The wealthy, as always, get a nice little bonus from the Morrison budget. Individuals will now begin to pay the 37 percent personal income tax rate from $87,000 instead of $80,000. 
Less than 25 percent of taxpayers earn over this figure and the 3-4 percent who earn over $180,000 will be the main beneficiaries; for example someone who earns $1,000,000 will see their income tax reduced by $16,000. On top of this the temporary 2 percent tax impost on the rich that was brought in 2014 will be eliminated.

This tax gain for the rich is compensation for the loss of their superannuation tax concessions which allowed them to amass their wealth through tax avoidance. Wealthy investors will continue to maintain their negative gearing and capital gains tax discount advantages, a tax subsidy which disproportionately goes to the top 10 precent of the population.

70 percent of taxpayers have gained nothing from the shift in the tax bracket of paying 37 cents in the dollar, because they don't earn the 'average wage of $80,000'. A more accurate wage figure is the median wage (mid-point), which is $62,000 for median full-time wage and $52,000 for median wage overall.

The working and under class are the budget losers

The big loss to the working and under class is the cruel cutbacks to government social services. Morrison's budget executes $13 billion in cuts to paid parental leave, income support for young people and family payments. 

A $3 billion cut to income support for people with disability payments, Medicare, dental health and other essential services. Aged care received a $1.2 billion cutback.

The Coalition will maintain the freeze on Medicare bulk billing payments; the bulk billing rate will stay the same that it was 2 years ago for the next 2 years, which is in effect a co-payment that the government tried to float 2 years ago.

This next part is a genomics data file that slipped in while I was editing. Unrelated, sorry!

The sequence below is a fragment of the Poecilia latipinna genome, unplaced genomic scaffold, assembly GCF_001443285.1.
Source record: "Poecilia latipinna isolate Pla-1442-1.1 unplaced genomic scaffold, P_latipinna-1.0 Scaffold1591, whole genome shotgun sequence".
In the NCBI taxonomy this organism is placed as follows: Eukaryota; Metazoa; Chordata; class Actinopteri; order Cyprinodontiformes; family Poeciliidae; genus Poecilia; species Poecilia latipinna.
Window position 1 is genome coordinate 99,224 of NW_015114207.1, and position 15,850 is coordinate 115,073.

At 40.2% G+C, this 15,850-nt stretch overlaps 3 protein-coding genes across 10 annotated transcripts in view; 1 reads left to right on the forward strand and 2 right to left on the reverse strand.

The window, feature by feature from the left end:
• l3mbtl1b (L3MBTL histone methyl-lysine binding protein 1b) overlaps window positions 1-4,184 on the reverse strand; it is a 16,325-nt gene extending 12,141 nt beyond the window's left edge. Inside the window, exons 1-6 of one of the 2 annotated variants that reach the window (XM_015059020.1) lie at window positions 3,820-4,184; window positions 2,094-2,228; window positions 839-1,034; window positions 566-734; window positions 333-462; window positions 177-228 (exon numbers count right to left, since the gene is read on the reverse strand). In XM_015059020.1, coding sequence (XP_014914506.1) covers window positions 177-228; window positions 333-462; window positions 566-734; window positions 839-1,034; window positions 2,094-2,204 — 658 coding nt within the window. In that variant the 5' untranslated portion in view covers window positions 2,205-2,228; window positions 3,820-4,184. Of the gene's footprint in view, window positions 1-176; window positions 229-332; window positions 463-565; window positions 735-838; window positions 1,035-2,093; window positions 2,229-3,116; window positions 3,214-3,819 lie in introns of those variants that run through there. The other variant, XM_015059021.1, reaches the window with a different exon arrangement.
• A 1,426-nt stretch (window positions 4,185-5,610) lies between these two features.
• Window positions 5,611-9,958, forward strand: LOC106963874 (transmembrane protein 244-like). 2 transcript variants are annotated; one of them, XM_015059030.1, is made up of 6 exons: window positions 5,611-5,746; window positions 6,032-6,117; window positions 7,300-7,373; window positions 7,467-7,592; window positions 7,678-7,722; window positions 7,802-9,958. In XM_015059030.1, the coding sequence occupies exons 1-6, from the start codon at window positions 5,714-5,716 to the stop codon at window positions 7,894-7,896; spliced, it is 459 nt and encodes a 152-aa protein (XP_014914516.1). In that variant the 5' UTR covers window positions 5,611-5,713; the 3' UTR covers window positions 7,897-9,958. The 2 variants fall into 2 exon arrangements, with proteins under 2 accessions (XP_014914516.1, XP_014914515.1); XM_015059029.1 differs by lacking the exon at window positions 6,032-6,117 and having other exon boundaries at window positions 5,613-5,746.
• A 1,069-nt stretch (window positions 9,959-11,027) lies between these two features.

Working and poor women do terribly in this Budget because of the planned cuts to women's refuges and community legal services. The savage $500 million cutback to Aboriginal Australia carried out in 2014 remains.

The Budget underfunds education and health by around $73 billion: $23 billion from 2018 for the Gonski reforms are dumped; and $50 billion cut from future health spending.

Being aware of the widespread anger of millions of working poor about social inequality and the essential services crisis in health, public education, transport and the dangers of climate change Labor leader Bill Shorten dubbed the Coalition Budget as one for the "millionaires" and not for the "battlers", in his pitch to win the Federal election in July.

Whilst he pledged to bring back budget fairness by defending public services and reducing social inequality, Shorten is at one with the Coalition when it comes to military expenditure in the Budget. Military spending will increase by 3.5 percent to $32.5 billion for the next financial year and estimated to reach $495 billion in the forthcoming decade. 

This military expenditure is not for Australia's defence but instead the comprador government's (whether it be Coalition or Labor) contribution to the US-led war drive against China in the East and South China Seas and Russia in the current Middle East wars. 

The Australian Labor Party (ALP) and Bill Shorten have a dismal history when it comes to supporting the working and under class. Labor when in government reneged on many issues that affected the working poor, such as Julia Gillard's Budget cut to single parent mother's allowance. 

The Hawke and Keating government's privatised public utilities, deregulated the economy and carried out tax cuts for corporations. These events occurred because the Labor party is committed to similar neo-liberal economic policies as the Coalition. It accepts and never challenges capitalism.

This Coalition Budget will be detested and opposed by the workers and the poor, with the ALP will trading on this to get elected into Federal Government. Then once in government Shorten true to form will abandon workers. Of more importance is the development of an Independent Working Class Agenda to oppose budget austerity measures and the creation of a people's movement to fight for an independent and socialist Australia.